Re: Total light?
You are right in that image quality is ultimately limited by the total number of photos detected, but that's over the whole image area (and, for a common output resolution, that's per-pixel). In principle that's purely a function of the lens alone. A smaller sensor requires a proportionately shorter focal length in order to get the same field of view. However, to collect the same number of photons, it will need an aperture proportionately wider. Take the example of a 35mm so-called "full frame" sensor 24x36mm and imagine you mount a 50mm lens with an aperture of f4. Now imagine a sensor of half the dimension, 12 x 18mm (not a usual sensor size, but it makes the arithmetic easier). You will now need a 25mm lens to get the same field of view, and to collect the same total number of photons in a given exposure time, it will now have to be f2 (and get the same depth of field characteristics). This is all part of what's called "the principle of equivalence". As the f-stop is simply the focal length divided by the aperture diameter, then you can see the physical diameter of the aperture will be exactly the same in both cases. As the maximum (physical) diameter of the aperture is the primary factor that dictates the lens diameter, you can see that for the same light gathering power the two lenses will (broadly) be similar diameter (although not length).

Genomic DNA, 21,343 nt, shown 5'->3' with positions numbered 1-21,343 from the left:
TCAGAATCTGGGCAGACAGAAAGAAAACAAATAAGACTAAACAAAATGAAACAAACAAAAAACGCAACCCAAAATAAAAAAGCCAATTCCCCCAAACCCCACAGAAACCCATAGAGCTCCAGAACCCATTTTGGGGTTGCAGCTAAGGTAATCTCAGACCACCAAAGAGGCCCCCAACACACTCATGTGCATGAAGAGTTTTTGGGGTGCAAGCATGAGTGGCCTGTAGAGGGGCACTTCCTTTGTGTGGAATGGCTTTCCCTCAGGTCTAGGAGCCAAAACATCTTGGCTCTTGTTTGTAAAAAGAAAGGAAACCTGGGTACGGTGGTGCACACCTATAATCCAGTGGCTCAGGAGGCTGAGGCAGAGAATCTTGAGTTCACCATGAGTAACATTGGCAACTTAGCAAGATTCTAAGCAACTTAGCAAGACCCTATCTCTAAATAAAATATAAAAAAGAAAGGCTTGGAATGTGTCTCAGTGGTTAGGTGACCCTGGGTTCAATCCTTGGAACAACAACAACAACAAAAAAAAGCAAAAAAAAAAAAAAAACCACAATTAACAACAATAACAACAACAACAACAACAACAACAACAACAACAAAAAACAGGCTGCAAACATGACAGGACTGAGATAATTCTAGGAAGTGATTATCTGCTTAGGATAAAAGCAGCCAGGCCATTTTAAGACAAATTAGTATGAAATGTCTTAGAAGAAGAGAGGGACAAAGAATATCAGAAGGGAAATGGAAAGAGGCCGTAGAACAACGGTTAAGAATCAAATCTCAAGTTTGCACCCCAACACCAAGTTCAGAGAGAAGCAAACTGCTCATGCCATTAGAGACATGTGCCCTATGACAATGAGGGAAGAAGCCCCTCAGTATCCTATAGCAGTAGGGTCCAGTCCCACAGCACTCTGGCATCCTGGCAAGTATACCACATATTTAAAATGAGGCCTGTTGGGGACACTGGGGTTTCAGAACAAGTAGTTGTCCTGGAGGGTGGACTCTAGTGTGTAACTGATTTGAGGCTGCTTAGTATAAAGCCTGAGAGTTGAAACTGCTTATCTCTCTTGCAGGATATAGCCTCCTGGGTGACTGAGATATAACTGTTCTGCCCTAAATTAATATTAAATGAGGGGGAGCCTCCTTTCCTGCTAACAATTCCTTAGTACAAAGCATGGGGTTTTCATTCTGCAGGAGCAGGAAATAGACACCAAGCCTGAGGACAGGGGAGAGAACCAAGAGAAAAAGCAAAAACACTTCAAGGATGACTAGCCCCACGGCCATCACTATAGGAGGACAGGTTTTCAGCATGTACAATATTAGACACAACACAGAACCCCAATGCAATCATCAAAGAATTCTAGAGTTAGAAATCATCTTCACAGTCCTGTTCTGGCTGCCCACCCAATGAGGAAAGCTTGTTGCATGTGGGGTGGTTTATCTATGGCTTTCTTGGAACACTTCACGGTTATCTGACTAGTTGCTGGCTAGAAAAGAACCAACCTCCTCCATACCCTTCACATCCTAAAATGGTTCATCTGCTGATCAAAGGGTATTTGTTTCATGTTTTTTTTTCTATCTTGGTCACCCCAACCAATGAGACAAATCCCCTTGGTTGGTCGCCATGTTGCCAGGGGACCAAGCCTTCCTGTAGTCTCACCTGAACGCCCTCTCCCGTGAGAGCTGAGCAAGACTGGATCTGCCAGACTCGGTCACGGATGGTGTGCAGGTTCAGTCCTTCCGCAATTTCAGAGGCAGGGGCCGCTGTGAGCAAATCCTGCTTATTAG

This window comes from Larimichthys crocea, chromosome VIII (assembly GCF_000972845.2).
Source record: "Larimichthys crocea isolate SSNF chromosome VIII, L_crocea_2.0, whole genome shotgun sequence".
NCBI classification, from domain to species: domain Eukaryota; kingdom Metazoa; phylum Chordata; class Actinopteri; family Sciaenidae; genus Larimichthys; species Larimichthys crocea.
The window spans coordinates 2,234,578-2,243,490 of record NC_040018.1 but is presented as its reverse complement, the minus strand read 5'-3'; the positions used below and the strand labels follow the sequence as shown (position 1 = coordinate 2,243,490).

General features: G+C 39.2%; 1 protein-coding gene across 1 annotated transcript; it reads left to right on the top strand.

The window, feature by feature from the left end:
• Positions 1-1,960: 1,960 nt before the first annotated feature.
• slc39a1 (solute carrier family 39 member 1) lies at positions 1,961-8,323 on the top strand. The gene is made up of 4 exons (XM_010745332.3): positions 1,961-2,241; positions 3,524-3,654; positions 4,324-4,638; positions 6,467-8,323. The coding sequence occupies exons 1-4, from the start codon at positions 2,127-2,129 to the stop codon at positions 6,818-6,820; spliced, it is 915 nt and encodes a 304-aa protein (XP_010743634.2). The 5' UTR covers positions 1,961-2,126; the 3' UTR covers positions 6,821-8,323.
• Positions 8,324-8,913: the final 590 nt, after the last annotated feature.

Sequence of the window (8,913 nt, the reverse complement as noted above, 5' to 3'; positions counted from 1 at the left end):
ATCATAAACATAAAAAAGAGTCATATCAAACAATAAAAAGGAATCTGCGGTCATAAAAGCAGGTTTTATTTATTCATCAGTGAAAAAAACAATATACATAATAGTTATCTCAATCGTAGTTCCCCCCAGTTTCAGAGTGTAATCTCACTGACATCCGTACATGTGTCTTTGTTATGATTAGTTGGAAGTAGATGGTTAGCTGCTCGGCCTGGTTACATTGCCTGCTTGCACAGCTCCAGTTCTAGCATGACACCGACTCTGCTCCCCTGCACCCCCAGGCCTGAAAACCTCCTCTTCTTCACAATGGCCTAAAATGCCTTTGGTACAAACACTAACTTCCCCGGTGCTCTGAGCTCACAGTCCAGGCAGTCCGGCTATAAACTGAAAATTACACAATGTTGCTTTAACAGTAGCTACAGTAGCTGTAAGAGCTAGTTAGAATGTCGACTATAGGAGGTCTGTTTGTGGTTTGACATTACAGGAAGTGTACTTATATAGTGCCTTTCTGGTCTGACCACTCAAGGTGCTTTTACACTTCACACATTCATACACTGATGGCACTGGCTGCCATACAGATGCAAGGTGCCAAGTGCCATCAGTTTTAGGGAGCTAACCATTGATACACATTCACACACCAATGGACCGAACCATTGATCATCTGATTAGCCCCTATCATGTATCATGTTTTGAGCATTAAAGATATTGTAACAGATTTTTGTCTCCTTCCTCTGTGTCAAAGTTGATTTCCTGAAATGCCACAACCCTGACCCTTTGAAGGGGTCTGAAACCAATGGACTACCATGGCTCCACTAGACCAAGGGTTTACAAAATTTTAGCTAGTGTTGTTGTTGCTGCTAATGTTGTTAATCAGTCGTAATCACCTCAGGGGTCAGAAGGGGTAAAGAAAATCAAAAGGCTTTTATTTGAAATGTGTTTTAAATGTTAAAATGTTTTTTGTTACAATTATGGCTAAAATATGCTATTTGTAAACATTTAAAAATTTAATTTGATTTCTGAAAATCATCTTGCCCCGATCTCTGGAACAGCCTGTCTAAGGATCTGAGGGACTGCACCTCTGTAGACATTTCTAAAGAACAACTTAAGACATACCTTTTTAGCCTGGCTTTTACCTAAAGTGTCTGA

So the question might be asked, why do we need large sensors, if we can just use smaller sensors with wider lenses. Leaving aside the issue that lenses with very small f-stops become increasingly difficult and expensive to design (only partly ameliorated by the smaller image circle), there is a major sensor limitation. That is the ability of a sensor to detect photons before saturating. Broadly speaking, a sensor with 4 times the surface area can detect 4 times the number of photons before saturating (or blowing highlights). Note that this is not just sensors it applies to, but also film. Slide film, especially, "blows" highlights and to collect more light in total, you need bigger films.
Of course there is another issue, that for any given output resolution, the smaller sensor will have to have smaller photosites (clearly half the dimensions in this case) and that, in turn, means the 25mm lens would have to be able to resolve twice as well.
As the ultimate dynamic range of the sensor is defined by the ratio between the saturation level and what's called the "noise floor", there is an advantage to the larger sensor. It has the potential for four times the number of detected photons before saturation which means, all other things being equal, it can achieve a couple more EV of dynamic range.
There's a lot more to it than that of course but, essentially, the reason "big is better" just comes down to that ability to detect more photons by dint of the greater surface area.